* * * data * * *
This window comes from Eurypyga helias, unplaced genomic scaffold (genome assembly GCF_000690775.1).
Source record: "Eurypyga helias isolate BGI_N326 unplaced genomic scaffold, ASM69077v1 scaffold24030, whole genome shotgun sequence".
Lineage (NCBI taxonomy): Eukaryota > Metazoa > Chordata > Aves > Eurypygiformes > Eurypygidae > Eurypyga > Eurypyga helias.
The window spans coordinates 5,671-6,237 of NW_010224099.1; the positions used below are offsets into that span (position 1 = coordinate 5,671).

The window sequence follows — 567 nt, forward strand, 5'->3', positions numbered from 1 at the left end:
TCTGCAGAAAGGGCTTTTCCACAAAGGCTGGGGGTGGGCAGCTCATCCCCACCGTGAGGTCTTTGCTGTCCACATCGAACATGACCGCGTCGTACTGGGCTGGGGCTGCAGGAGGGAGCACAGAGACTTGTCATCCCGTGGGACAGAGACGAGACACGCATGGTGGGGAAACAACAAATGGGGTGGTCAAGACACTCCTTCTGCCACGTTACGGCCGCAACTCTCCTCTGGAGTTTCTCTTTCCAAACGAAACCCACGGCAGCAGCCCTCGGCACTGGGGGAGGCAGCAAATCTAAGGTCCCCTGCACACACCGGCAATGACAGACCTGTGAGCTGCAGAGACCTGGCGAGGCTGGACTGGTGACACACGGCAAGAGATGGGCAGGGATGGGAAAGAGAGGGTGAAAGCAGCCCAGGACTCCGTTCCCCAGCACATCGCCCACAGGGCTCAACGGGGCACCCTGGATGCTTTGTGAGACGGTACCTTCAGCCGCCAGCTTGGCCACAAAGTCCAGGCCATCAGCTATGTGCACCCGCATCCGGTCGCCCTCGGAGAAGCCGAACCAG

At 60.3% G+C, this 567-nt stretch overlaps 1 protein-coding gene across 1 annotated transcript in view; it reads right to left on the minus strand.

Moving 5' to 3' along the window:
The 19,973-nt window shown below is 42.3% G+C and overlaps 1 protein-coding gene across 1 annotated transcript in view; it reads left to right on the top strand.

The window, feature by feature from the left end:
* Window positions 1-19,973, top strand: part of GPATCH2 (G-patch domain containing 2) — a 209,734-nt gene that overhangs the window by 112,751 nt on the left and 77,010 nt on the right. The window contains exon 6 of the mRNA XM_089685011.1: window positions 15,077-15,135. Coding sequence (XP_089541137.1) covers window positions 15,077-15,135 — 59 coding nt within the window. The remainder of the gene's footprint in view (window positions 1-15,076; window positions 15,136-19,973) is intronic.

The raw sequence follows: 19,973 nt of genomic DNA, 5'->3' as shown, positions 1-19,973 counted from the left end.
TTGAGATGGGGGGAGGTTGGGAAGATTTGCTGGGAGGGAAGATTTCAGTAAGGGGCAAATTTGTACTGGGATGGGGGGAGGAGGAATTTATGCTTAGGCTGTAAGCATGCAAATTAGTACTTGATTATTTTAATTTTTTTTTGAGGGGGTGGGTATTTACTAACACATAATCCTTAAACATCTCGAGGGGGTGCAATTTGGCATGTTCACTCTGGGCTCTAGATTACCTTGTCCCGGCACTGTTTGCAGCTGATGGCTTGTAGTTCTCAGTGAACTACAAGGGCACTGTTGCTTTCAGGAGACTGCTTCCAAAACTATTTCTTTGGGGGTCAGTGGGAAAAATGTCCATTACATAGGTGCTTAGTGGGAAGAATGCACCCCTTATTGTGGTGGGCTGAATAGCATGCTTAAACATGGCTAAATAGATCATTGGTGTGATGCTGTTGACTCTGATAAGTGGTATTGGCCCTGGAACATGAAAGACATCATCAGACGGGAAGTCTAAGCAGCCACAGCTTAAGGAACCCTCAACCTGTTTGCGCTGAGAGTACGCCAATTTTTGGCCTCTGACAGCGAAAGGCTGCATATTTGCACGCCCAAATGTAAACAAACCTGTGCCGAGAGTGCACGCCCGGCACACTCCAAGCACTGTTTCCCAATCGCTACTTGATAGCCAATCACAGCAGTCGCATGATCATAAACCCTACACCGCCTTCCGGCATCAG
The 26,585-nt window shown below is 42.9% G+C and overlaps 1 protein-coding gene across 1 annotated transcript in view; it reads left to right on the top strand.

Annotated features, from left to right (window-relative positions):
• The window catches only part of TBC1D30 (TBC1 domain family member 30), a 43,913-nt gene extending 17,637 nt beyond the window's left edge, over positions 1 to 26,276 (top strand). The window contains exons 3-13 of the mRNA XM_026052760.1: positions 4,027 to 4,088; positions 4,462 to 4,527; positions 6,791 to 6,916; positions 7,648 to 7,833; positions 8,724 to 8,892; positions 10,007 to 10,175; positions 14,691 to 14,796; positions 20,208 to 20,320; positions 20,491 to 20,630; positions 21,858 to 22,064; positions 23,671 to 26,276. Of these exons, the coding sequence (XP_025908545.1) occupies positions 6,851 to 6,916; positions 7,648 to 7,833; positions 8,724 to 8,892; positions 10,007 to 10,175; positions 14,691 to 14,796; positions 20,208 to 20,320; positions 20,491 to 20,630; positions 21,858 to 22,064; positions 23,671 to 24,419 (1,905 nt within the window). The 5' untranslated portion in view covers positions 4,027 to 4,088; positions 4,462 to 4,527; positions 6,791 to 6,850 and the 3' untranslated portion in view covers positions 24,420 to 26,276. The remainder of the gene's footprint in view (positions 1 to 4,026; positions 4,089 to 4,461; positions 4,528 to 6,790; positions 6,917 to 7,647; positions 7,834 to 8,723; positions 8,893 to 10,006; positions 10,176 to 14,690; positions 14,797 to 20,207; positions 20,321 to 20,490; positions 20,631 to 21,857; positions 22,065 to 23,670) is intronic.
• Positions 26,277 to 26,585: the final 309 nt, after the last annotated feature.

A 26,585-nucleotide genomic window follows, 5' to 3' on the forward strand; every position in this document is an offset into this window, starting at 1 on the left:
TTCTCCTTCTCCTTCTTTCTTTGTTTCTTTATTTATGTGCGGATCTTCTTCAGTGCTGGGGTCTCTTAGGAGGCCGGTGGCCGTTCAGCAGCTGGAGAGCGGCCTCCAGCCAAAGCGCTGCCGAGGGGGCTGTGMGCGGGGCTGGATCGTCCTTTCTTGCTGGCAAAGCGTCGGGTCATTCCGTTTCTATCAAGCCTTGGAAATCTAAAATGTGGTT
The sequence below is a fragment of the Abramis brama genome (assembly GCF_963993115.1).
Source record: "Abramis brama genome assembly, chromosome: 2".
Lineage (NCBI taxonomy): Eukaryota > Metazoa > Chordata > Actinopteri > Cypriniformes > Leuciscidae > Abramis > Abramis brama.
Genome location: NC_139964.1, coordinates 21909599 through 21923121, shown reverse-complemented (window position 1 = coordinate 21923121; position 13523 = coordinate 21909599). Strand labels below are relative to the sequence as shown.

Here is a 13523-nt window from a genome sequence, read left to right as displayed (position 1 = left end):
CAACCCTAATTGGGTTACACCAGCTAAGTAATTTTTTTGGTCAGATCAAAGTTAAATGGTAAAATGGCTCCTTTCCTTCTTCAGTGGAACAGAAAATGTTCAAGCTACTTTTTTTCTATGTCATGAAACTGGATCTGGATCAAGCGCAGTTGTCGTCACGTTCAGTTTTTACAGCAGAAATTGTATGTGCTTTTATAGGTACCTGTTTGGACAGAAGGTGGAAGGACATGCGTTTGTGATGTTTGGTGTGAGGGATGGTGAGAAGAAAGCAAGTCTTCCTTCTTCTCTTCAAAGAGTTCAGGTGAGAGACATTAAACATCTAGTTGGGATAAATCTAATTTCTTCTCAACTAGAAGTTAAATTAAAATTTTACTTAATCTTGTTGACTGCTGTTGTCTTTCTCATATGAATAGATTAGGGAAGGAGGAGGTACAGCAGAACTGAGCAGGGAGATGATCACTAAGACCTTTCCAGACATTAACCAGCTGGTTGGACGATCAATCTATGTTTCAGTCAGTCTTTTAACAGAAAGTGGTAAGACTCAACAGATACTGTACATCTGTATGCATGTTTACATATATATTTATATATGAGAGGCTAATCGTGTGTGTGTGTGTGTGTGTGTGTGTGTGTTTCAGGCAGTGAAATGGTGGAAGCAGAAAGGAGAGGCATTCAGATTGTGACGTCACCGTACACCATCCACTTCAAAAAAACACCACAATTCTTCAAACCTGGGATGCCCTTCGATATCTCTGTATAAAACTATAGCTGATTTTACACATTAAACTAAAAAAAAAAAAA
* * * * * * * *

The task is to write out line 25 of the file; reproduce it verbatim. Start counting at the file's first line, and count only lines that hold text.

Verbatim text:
CAACCCTAATTGGGTTACACCAGCTAAGTAATTTTTTTGGTCAGATCAAAGTTAAATGGTAAAATGGCTCCTTTCCTTCTTCAGTGGAACAGAAAATGTTCAAGCTACTTTTTTTCTATGTCATGAAACTGGATCTGGATCAAGCGCAGTTGTCGTCACGTTCAGTTTTTACAGCAGAAATTGTATGTGCTTTTATAGGTACCTGTTTGGACAGAAGGTGGAAGGACATGCGTTTGTGATGTTTGGTGTGAGGGATGGTGAGAAGAAAGCAAGTCTTCCTTCTTCTCTTCAAAGAGTTCAGGTGAGAGACATTAAACATCTAGTTGGGATAAATCTAATTTCTTCTCAACTAGAAGTTAAATTAAAATTTTACTTAATCTTGTTGACTGCTGTTGTCTTTCTCATATGAATAGATTAGGGAAGGAGGAGGTACAGCAGAACTGAGCAGGGAGATGATCACTAAGACCTTTCCAGACATTAACCAGCTGGTTGGACGATCAATCTATGTTTCAGTCAGTCTTTTAACAGAAAGTGGTAAGACTCAACAGATACTGTACATCTGTATGCATGTTTACATATATATTTATATATGAGAGGCTAATCGTGTGTGTGTGTGTGTGTGTGTGTGTGTGTTTCAGGCAGTGAAATGGTGGAAGCAGAAAGGAGAGGCATTCAGATTGTGACGTCACCGTACACCATCCACTTCAAAAAAACACCACAATTCTTCAAACCTGGGATGCCCTTCGATATCTCTGTATAAAACTATAGCTGATTTTACACATTAAACTAAAAAAAAAAAAA